Rape on the Campus by Zoë Heller [New York Review of Books]
"Few would disagree that the systems for preventing and prosecuting sexual assault on US campuses are in need of change. But the efficacy and fairness of recent reforms that focus on making college grievance procedures more favorable to complainants and on codifying strict new definitions of sexual consent remain highly questionable."
Dalhousie Dental School is embroiled in a sexual harassment scandal. A group of about a dozen seniors known as the DDS 2015 Gentlemen's Club have been posting crude jokes about sexual violence and female subjugation in a closed Facebook group, targeting female students and including jokes about using dental anesthetic as a rape drug. The administrations choice to go with a restorative justice approach has not been met with much approval. Dalhousie is still trying to recover from it's last sexual violence scandal not that long ago.
With the war in Iraq winding down, colleges are are stocking up on surplus military equipment of all kinds at bargain prices from the Department of Defense. As two schools in Louisiana each receive a dozen M-16 weapons, the newspaper asks, "Is this a good idea?"
Emma Sulkowicz is a student at Columbia University; she was raped by a fellow student during her sophomore year, and is one of 23 Columbia and Barnard students who filed a federal Title IX complaint in April alleging that the university mishandled sexual assault cases. Now a senior, Emma plans on carrying an extra-long, twin-size mattress across the quad and through each New York City building – to every class, every day – until the man she says raped her moves off campus, as her senior art thesis, "Carry That Weight" [more inside]
"Every year Playboy releases the ultimate guide to campus life: our infamous party school list. Over the years, it has been brought to our attention that some of our long-standing party picks have a not-so-toast-worthy, rape-ridden side to their campus life. Somewhere in the countless hours we spent tallying up co-eds and scoring beer pong, we lost track of the most essential element of the Playboy lifestyle: sexual pleasure. Rape is kryptonite to sexual pleasure. The two cannot co-exist. For our revised party guide to live up to our founder’s vision, we had to put a new criterion on top. Namely, consent. In other words… A good college party is all about everyone having a good time. Consent is all about everyone having a good time. Rape is only a good time if you’re a rapist. And fuck those people. In our new found light, we proudly present to you Playboy’s 2013 Top Ten Party Commandments, the ultimate guide for a consensual good time." Or did they,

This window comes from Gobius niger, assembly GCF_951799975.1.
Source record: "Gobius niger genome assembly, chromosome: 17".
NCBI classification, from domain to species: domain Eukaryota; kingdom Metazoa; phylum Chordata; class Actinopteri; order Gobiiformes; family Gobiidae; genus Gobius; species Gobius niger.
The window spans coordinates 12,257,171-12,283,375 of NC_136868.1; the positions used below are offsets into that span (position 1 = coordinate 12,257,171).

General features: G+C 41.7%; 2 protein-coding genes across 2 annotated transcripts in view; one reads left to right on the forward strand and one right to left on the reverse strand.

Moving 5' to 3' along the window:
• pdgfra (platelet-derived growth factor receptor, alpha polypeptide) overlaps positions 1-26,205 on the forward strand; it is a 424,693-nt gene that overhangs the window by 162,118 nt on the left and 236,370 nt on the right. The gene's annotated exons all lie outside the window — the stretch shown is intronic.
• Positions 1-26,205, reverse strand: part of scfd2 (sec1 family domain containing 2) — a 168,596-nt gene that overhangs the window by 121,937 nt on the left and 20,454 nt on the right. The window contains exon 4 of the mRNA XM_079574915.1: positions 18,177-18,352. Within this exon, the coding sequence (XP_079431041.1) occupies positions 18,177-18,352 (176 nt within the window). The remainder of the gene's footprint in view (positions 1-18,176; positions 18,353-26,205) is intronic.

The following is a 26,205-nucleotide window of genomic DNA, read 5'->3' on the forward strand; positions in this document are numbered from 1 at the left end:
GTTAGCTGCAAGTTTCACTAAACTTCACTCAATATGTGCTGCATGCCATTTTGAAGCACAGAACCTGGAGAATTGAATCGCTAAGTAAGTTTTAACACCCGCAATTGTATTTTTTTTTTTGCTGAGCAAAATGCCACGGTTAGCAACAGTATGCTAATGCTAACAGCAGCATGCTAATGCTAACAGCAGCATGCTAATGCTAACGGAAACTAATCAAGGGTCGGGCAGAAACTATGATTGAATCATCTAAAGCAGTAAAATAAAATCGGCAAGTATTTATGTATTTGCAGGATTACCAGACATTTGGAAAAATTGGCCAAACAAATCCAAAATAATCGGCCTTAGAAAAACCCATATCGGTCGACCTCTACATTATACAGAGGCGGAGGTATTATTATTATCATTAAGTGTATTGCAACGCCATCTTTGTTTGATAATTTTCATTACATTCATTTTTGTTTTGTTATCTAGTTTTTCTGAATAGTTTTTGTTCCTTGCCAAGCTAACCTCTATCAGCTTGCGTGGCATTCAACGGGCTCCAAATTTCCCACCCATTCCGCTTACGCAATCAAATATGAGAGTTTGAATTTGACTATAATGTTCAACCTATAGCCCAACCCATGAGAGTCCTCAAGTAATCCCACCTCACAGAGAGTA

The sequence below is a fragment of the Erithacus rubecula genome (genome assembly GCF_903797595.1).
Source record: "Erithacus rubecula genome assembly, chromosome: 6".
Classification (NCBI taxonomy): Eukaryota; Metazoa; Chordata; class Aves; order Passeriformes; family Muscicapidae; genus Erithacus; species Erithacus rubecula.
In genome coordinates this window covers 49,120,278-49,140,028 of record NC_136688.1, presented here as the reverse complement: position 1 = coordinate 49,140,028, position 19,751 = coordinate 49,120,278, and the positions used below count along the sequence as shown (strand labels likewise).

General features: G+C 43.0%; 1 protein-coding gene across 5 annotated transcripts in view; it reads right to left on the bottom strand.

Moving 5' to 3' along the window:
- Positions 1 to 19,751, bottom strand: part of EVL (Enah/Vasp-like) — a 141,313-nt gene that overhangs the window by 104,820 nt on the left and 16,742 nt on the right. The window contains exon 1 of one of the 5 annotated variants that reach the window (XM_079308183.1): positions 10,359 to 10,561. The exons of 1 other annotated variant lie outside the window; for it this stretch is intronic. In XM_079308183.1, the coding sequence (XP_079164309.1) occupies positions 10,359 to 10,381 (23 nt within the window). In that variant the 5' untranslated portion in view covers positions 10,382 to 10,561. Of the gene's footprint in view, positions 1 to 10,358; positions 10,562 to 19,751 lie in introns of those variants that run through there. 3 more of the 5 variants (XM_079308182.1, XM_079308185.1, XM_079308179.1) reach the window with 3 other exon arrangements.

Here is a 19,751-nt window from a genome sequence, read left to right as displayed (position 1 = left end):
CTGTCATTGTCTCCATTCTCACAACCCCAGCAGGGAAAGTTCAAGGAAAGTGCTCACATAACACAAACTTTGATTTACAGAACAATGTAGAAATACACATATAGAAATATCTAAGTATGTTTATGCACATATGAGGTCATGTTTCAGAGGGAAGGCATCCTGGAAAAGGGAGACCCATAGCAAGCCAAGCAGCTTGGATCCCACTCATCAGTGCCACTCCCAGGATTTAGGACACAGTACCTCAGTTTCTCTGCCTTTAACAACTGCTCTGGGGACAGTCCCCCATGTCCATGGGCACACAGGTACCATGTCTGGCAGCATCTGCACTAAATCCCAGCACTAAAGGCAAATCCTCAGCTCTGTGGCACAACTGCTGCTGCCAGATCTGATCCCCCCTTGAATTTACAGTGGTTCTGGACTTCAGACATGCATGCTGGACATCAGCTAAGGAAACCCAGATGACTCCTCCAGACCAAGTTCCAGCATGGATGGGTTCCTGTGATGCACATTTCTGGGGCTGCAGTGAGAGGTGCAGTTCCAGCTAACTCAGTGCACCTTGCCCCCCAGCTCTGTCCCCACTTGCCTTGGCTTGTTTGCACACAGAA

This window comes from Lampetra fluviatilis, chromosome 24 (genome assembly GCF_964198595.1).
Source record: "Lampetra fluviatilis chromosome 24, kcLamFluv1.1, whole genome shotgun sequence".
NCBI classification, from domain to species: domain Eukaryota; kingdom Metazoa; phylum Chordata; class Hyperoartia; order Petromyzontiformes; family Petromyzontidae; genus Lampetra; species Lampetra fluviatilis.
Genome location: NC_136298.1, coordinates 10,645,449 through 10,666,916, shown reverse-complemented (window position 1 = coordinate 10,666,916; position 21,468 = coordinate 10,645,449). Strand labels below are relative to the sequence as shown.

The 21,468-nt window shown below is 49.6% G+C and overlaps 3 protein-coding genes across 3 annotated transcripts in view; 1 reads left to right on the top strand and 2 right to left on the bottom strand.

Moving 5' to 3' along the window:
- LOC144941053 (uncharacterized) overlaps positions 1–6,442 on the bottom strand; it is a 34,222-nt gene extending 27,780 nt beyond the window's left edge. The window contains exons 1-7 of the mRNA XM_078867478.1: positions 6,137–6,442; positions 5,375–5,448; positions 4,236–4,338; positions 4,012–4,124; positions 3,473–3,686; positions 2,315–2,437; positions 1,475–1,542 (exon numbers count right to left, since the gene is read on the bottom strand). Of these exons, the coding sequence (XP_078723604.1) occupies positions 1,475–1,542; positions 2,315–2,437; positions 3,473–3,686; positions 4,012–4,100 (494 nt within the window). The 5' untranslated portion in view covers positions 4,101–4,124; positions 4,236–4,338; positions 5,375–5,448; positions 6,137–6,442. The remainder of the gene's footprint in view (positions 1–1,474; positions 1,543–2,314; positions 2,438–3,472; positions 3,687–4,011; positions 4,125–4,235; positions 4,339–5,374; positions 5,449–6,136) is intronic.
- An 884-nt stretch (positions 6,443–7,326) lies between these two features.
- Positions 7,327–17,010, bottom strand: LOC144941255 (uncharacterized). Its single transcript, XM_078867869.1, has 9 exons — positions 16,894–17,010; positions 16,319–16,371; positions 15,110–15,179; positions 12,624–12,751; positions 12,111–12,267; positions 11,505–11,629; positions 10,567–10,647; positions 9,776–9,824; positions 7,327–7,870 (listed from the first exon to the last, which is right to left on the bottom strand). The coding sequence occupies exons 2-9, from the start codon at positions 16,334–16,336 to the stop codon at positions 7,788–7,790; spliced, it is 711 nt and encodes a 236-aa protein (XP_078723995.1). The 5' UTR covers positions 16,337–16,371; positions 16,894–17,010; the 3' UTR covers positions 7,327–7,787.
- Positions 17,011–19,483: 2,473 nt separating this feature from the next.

College students across the country conspired to promote consent: the story behind yesterday’s Playboy hoax.[more inside]
The Inside Story Of The Feminists Who Fooled Us Into Thinking Playboy Cared About Consent
Earlier this week, Shane Windmeyer of Campus Pride made news with an article about his friendship with Dan Cathy, President of Chick-fil-A: "Dan and Me: My Coming Out as a Friend of Dan Cathy and Chick-fil-A". [more inside]
"Under Title IX, a woman is entitled to equal access to everything on a college campus. That includes being safe."
In response to campus advocates and new directives from the U.S. Department of Education's Office for Civil Rights, Stanford University has lowered the evidence standard for cases of sexual misconduct from "beyond a reasonable doubt" to a "preponderance of the evidence". This move, which applied immediately and took effect during then on-going proceedings, was met with praise from students("If the new Standard of Proof bothers you, there’s an easy solution: don’t sexually assault people"), but has proved controversial among civil liberties organizations ("a shocking disregard for fair procedures on campus"), academic scholars ("a declaration of martial law against men...and a betrayal of the Title IX equity law"), and alumni ("The President’s recent decision is all the proof I need to know that the University shows little respect for the rights of students"). [more inside]
The confluence of neoliberalism and neoconservatism allows white students one last chance to party like it’s 1899.
Although not a new phenomenon, it seems that over the last year “ghetto,” “gangsta,” “south of the border” and “taco and tequila” parties have become college chic and cool. Parties at more than a dozen colleges and universities received national coverage in the past year, with countless others going unnoticed save for the pictures posted to sundry websites. It is tempting to interpret such events as clichéd racist expressions. They are, after all, contemporary minstrel theaters that allow middle- and upper-class white Americans to cross moral and social boundaries by racial crossdressing. But such easy explanations keep us from fully appreciating the circumstances on today’s college campus that make minstrel parties pleasing and powerful for so many.
A glimpse into the "Ivory Tower" - The online community at Swarthmore College is abuzz with reflections, debates, insults and demands for revenge prompted by the recent tragedies. After being physically threatened by a member of my college community after commenting that I thought that the Netherlands was a more "free" nation than the US, I've stopped going to the site myself; however, a look at the forum may demonstrate that such reactionary thought isn't limited to "middle America" or the "unenlightened," as some intellectual snobs/idealists seem to think. (Swarthmore was tied with Amherst as the number one liberal arts college in the country according to U.S. World and News Report.)